Three deeply personal lessons I’ve learnt about resilience

Resilience. The catch call of modern work-life. In the first few years of my professional career, I went through a tough patch where I was constantly stressed and anxious at work. Situational anxiety, my therapist told me. Advisors and bosses at work kept telling me I needed more resilience. I silently (or sometimes not so silently) railed against this advice. Sure, the workplace is no place for getting emotional but the more I was told I needed to be ‘resilient’ the harder it got to be resilient. I just couldn’t put words around why I felt like I wasn’t being given a helpful answer.

Fast forward to today. I certainly feel a lot more resilient. I’m less stressed. I find it easier to switch off at the end of the day. I am able to bounce back from negative situations more quickly. I am not completely stress free, but things are a lot better than they were.

The other thing that’s changed is I now have a better understanding of why I found the resilience advice of the past so hard to take. Simply put, it felt like I was being told in a work-acceptable language to just “suck it up”. And sucking it up is not resilience. Here are some other things resilience is not.


Under pressure (Photo by Kelly Lacy from Pexels)

1. Resilience is not defying your values to comply with how someone wants you to behave.

Working in corporate consulting is definitely the test that all those ethics courses at university were trying to prepare us for. Situations blur from grey to black pretty quickly. What made this even harder for me, is I was incredibly uncomfortable with even the lightest shades of grey to start with. I’d developed a really strong internal motivator that told me that the letter of the law was the law and harsh consequences awaited me if I even so slightly deviated from this. Put this in a situation where my teams and bosses put a lot of pressure on me to comply with very grey processes and behaviours and I was in for a lot of stress.

One distinct example I remember was listening to my boss and peer of mine discuss the performance of a junior team member. It rapidly devolved into heavy criticism of this person’s abilities and approach. Not only did I feel this had gone far beyond an appropriate assessment of professional behaviour, but it was also happening in front of a third party (myself) who had nothing to do with this individual’s performance or development. When I tried to raise this feedback later, I was told that “venting” was good to alleviate stress. I left that conversation feeling incredibly uncomfortable and wondering what those same people said about me behind my back.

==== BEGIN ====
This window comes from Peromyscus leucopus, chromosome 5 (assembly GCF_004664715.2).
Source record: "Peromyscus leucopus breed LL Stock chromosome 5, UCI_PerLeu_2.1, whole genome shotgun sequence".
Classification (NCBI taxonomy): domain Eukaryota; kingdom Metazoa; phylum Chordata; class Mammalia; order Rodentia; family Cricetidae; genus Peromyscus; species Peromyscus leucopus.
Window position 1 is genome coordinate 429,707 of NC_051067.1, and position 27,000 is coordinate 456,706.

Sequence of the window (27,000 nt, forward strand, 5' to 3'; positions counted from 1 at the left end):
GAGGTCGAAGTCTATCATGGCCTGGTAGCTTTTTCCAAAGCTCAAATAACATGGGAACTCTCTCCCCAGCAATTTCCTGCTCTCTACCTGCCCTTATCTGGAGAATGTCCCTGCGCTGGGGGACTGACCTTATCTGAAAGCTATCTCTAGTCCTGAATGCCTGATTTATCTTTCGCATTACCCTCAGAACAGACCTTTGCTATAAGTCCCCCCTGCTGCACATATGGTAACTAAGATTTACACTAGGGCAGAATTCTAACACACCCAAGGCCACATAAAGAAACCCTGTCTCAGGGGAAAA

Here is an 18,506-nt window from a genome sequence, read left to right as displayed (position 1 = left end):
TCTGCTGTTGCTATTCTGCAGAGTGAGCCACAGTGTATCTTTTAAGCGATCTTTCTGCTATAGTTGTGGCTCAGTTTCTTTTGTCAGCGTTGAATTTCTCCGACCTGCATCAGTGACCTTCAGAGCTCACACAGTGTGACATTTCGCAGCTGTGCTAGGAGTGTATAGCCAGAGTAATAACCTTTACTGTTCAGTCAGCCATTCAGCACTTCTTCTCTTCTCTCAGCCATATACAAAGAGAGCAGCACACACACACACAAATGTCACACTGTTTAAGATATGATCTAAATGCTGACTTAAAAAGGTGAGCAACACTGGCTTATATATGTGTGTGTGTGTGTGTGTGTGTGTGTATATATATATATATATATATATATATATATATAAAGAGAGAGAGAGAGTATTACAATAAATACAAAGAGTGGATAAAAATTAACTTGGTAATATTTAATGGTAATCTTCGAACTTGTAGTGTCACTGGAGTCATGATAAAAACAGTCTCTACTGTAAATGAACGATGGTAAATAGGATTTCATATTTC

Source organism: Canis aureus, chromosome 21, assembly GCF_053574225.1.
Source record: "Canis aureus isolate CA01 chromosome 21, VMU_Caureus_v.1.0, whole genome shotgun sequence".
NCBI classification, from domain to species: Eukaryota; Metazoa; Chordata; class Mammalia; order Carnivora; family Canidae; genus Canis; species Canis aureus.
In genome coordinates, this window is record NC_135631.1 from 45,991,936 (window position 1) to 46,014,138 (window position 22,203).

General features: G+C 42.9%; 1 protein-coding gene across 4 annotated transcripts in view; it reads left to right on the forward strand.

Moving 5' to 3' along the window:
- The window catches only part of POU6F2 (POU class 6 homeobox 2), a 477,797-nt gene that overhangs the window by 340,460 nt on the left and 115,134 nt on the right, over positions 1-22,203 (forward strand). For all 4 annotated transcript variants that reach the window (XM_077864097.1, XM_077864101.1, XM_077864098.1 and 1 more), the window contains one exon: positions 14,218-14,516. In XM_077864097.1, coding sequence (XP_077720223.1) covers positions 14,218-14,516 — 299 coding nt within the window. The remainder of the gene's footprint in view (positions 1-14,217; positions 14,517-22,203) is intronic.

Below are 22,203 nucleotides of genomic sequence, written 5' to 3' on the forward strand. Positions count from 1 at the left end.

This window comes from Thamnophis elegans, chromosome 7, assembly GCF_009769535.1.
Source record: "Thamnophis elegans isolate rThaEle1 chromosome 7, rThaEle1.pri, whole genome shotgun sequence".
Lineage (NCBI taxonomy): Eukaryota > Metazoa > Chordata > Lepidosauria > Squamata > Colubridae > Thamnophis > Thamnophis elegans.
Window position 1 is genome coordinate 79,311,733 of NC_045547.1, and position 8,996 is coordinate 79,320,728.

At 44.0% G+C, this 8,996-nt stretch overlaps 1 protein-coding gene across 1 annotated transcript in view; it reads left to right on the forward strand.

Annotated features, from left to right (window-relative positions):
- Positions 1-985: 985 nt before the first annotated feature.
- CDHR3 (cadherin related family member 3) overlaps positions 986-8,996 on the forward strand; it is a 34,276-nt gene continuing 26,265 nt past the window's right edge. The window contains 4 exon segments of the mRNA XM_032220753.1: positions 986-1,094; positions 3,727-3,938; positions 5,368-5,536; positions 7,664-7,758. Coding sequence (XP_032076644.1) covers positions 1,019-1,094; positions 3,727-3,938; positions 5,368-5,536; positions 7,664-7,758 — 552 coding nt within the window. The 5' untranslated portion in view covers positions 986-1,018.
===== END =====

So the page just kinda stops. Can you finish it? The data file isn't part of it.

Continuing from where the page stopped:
Reflecting on situations like these, some I still see as heavily misaligned with my values and the type of professional (and human) I want to be at work. Others, I can now see in a clearer context and, having sought out more perspectives from people whose values I can respect, I now see maybe I was the one creating unnecessary stress from myself in an attempt to do the ‘right’ thing.

Resilience is getting a good handle on your values and practising applying those to your decision making, especially in ethically grey situations. This enables you to reduce stress because you don’t feel at odds with yourself over the decisions you make day-to-day. It also helps you be more flexible because you develop a personal sense of ethics. These internal guideposts help you decide where you need to be in strict compliance with the rules and where they are clearly guidelines for use in more general ways to guide the right behaviours.

2. Resilience is not putting up with a suboptimal situation… for a really long time.

I spent a long portion of the early part of my career getting into work an hour early, despite being a night-owl by nature. I spent many of those years working in a meeting room with a team that openly excluded other team members. I saw multiple leaders undermined and eventually leave the organisation because of the team I worked with. When we had work, we worked really long hours. When we didn’t have work, our hours were creatively accounted for, rather than seeking out other teams we could help.